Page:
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Fine Tuning

  • News Image
    Kinesiology Professor Scott McLean worked with the US. Bobsled team last spring at the site of the 2002 Winter Olympics in Park City, Utah
  • News Image
    While he was in Utah, McLean (center) got a chance to see firsthand what a bobsled run is like.

Kinesiology professor helped give the U.S. Bobsled team an edge for the Winter Olympics

Kinesiology professor Scott McLean always watches the Olympics, but this year he will be watching them even more closely.

That’s because he had a small role in helping the U.S. Olympic bobsled team prepare for the 2010 Winter Olympics, which begin Feb. 12 in Vancouver, Canada.

McLean spent four days last spring working with the team in Park City Utah, the site of the 2002 Winter Olympics. McLean’s work didn’t focus on the athletes, but rather on the sleds they will be driving – specifically the suspension on those sleds.

McLean was asked to go to Utah because he has a high-speed video camera that can shoot 300 frames per second, compared to 60 frames per second with a typical video camera. He normally uses the camera to help swimmers fine-tune their starts.

“It can pick up subtle aspects of movement much better,” he said.

McLean said the engineers who designed the sleds wanted more information on how the sleds were acting on tough turns, which are critical to success of a bobsled team.

“It is crucial that the blades stay in contact with the ice,” McLean explained. “That gives them more control and helps them maintain speed.”

McLean filmed the sleds as they went through the hardest turn on the course – a turn in which sleds can reach upwards of 85-90 miles per hour. He gave what he filmed to the designers in the evening, and they would work all night on fine-tuning the suspension and come back the next morning with something new.

“They were ecstatic to have the high-speed video,” McLean said. “In the past, they couldn’t see enough when they just had normal video.”  By the end of the week, McLean said he could see a difference in the sleds.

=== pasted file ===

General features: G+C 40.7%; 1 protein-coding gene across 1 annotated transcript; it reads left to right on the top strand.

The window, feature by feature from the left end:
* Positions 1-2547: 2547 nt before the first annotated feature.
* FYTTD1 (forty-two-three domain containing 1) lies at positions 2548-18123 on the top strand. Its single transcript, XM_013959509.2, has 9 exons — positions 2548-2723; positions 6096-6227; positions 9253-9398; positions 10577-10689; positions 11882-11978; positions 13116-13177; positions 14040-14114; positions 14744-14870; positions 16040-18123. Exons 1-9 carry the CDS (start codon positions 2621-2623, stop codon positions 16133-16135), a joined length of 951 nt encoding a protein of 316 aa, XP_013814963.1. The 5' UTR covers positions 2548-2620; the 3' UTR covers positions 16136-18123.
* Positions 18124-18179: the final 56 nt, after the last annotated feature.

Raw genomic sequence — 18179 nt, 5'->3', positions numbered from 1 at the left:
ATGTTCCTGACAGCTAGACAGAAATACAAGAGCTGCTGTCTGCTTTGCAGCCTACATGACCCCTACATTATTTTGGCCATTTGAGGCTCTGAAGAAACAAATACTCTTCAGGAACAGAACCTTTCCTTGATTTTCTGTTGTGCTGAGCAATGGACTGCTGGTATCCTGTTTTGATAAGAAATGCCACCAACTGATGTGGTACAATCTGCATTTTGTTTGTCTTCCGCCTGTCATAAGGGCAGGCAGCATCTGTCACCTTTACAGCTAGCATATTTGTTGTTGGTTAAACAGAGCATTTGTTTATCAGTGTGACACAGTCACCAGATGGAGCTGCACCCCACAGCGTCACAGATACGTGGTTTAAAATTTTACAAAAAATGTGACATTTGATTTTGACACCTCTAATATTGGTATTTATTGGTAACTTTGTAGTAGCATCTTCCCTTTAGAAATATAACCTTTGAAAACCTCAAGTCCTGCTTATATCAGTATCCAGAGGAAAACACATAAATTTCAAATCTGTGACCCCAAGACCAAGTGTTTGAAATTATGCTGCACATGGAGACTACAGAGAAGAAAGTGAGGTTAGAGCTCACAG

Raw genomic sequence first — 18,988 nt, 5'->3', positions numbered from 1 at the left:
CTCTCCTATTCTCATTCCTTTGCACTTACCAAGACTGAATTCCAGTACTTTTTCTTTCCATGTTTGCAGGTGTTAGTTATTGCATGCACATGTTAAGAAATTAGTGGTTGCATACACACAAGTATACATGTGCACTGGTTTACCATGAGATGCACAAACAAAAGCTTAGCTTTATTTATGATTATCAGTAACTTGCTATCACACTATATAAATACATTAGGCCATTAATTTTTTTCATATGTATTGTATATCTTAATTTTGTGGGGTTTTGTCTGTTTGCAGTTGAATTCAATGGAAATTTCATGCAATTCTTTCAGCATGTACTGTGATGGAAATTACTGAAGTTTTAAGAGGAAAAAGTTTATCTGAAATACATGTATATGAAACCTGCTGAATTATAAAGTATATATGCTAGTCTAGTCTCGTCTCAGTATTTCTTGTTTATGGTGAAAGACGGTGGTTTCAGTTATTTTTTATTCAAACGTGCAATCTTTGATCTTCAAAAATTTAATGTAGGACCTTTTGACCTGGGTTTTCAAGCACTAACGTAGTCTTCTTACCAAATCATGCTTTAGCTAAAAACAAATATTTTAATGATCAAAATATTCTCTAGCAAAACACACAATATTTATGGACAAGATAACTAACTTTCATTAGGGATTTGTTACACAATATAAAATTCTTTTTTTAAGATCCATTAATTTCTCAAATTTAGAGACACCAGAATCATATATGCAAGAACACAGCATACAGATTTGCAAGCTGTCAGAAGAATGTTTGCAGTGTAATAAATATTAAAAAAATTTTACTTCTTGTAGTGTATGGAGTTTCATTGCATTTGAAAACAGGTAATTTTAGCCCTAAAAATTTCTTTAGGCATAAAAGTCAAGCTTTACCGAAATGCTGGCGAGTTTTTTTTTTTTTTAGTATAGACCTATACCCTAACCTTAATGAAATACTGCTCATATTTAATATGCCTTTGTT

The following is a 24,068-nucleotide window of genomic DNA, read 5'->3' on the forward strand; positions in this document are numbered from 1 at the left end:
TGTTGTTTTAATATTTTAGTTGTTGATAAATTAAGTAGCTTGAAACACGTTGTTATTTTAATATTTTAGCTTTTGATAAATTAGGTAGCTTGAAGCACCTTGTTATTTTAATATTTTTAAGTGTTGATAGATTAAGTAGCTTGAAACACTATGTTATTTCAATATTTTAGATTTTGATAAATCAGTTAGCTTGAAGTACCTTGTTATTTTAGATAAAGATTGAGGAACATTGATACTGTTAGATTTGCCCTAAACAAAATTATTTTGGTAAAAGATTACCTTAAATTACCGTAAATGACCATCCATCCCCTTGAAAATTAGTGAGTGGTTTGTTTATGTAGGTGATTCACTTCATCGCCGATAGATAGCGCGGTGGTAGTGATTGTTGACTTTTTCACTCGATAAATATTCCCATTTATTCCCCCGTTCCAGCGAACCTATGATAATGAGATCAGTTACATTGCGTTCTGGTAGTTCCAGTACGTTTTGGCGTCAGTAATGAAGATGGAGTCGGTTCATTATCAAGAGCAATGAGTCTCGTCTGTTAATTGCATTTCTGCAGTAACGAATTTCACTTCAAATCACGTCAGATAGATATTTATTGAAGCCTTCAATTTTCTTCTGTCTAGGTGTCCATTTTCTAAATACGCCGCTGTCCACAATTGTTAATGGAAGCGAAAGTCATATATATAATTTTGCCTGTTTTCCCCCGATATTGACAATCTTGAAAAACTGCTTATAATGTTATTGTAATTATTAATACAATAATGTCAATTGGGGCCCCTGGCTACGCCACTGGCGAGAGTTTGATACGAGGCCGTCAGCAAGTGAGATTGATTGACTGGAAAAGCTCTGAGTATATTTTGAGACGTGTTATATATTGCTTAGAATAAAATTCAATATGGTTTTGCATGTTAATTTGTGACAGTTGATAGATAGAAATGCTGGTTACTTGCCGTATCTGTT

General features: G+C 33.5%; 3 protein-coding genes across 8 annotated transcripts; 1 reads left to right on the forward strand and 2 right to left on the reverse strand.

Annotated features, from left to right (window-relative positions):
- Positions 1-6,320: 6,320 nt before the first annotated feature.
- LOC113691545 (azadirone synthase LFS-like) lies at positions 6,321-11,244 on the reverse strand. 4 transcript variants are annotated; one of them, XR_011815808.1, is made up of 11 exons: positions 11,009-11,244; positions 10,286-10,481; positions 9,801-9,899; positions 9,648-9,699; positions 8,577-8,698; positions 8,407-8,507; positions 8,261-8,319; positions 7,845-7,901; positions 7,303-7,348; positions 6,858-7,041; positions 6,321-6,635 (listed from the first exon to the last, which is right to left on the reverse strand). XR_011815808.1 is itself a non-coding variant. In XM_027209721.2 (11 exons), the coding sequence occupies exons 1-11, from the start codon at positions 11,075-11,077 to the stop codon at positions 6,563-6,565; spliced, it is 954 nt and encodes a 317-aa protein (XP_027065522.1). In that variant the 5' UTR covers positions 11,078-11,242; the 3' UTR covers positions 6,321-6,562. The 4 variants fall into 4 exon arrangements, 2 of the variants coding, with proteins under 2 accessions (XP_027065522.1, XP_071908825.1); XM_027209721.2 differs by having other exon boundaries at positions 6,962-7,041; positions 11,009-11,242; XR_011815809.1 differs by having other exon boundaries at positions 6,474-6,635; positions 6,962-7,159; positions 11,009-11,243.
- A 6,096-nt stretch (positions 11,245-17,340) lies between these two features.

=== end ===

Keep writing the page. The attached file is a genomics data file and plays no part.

McLean said both the men’s and women’s U.S. bobsleds teams have a good chance of winning a medal in the Winter Olympics this year, in part because of their superior sled designs.

“The U.S. sled is one of the top sleds in the world, if not the top one,” he said. McLean said officials from the U.S. bobsled team worked with designers from NASCAR to develop the sleds that will be used for the 2010 Olympics.

“These are not just blades on fiberglass,” he said. “They are very advanced, sophisticated machines that cost tens of thousands of dollars.”

This is the second time McLean has worked with members of a U.S. Olympic Team. In 2008, he spent a week working with the U.S. Olympic swim team at their training camp at Stanford University. That work focused on helping the swimmers improve their starts.

Both opportunities opened up because a graduate school friend of McLean’s, Peter Vint, is now high-performance director for the U.S. Olympic Committee’s Sport Performance Division. His job is to provide technical support to a variety of the U.S. teams, and to do this, he has begun to supplement his technical team by drawing upon outside expertise.

“My involvement with this was purely by circumstance, but it was fun,” McLean said. He even got a chance to do a run in a bobsled piloted by 2002 bronze medal driver and current USA Bobsled coach Brian Shimer. “The G forces were so strong I couldn’t even lift my head,” he said.

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